Isolation and characterization of membrane vesicles secreted by human renal cells
Saraswat, Mayank (2013) Isolation and characterization of membrane vesicles secreted by human renal cells. PhD thesis, Dublin City University.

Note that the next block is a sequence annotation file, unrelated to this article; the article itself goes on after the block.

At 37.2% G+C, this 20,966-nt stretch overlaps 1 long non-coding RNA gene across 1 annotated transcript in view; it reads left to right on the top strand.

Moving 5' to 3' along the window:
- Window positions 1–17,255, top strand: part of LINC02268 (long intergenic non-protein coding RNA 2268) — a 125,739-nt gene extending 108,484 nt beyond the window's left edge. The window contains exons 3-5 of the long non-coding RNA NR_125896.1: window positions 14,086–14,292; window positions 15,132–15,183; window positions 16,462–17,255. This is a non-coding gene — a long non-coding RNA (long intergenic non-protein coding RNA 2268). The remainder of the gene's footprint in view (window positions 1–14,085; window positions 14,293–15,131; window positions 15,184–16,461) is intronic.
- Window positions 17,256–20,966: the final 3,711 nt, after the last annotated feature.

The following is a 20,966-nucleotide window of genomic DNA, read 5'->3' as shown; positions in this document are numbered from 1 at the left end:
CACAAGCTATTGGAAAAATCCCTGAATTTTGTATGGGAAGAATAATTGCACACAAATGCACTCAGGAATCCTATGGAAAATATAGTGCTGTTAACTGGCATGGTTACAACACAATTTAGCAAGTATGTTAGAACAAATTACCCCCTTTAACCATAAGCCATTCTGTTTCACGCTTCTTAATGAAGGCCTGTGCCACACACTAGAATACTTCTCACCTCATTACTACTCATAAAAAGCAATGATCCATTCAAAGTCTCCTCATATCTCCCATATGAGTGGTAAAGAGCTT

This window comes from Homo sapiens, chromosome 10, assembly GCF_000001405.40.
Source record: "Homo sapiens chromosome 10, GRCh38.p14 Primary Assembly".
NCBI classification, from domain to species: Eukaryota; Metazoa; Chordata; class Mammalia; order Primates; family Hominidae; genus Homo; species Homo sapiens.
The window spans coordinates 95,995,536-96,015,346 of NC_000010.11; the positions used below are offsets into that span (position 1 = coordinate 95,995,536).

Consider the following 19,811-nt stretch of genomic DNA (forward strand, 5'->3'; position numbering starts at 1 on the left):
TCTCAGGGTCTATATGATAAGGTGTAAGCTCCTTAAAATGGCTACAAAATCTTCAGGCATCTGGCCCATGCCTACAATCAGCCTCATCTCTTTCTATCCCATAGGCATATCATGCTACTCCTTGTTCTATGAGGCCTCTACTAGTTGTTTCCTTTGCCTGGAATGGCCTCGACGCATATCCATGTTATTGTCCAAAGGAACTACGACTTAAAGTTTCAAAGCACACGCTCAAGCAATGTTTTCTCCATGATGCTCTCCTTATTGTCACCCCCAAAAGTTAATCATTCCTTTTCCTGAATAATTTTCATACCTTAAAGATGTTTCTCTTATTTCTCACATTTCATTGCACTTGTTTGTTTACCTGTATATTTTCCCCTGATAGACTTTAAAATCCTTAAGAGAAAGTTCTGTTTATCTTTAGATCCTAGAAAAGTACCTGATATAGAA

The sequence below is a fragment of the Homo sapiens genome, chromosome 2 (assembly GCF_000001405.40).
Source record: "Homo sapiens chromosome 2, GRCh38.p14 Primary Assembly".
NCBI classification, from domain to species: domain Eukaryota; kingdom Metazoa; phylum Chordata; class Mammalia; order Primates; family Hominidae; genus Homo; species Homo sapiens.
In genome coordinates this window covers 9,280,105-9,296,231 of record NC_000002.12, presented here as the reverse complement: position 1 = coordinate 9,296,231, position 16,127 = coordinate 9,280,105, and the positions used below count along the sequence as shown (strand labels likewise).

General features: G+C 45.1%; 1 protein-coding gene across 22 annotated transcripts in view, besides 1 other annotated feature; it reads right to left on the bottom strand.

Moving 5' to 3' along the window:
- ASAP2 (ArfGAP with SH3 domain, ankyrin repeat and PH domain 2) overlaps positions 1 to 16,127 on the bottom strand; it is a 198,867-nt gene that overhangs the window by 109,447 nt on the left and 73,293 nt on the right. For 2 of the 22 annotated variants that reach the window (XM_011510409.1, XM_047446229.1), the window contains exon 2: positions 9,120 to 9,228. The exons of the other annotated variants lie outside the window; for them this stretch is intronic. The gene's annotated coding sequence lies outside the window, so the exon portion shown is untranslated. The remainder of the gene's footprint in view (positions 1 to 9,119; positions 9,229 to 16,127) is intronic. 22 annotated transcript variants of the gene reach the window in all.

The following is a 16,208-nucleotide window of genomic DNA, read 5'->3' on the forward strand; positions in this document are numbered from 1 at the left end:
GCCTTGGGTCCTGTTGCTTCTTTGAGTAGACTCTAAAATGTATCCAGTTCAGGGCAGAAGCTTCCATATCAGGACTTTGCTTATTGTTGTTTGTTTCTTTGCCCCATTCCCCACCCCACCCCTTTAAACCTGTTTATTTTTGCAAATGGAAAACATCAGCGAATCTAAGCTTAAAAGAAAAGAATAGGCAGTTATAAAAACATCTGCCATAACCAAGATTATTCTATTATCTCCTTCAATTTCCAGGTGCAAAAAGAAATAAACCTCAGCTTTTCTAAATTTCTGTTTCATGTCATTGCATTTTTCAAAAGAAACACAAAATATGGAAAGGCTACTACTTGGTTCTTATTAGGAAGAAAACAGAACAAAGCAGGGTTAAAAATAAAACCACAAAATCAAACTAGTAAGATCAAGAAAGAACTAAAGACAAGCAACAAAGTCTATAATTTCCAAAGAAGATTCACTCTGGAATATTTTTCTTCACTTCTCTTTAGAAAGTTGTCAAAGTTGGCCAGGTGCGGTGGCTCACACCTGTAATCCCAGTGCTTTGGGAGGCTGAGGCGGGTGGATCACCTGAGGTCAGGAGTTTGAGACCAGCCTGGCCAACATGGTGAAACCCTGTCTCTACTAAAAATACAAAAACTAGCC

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Most cells release membrane vesicles for various purposes including, but not limited to, intercellular communication and disposal of membrane and soluble proteins. These vesicles are secreted into urine coming from the cells lining the urinary tract and bladder epithelium. These vesicles are a promising source of biomarkers for various cardiovascular and renal diseases. This thesis pursues twofold objectives, one being the development and improvement of an isolation method for urinary membrane vesicles and the second being proteomic characterization of the content of these vesicles. These objectives are important to realise the clinical potential of these vesicles. An alternative method for removal of contaminant high-abundant proteins was developed which preserves the activity of vesicular proteins. Moreover, lipid-affinity and lectin-affinity-based novel methods to enrich membrane vesicles from minimally processed urine were evaluated and developed. More than 600 proteins were identified in urinary membrane vesicles using shotgun proteomic analysis. Post-translational modification (PTM) proteomics was carried out to identify the PTM status of vesicular proteins. Many different PTMs like glycosylation, ubiquitination and palmitoylation were assessed. Surface glycan profiles of these vesicles were elucidated using fluorophore-linked lectin assay (FLLA) employing 18 different lectins. Lectin blotting, lectin-affinity chromatography using multiple lectins and hydrazide chemistry based enrichment of glycoproteins were carried out. As a result, 108 glycoproteins were identified. Immuno-affinity chromatography was used to enrich and identify ubiquitin-conjugated proteins present in urinary membrane vesicles. A number of potential palmitoylated proteins were identified as well. Computational prediction and validation methods were applied to these protein lists. In conclusion, novel methods to isolate urinary membrane vesicles were developed. In addition, a thorough proteomic characterisation of contents of urinary membrane vesicles was achieved. This work will serve as platform for further characterization of urinary membrane vesicles.
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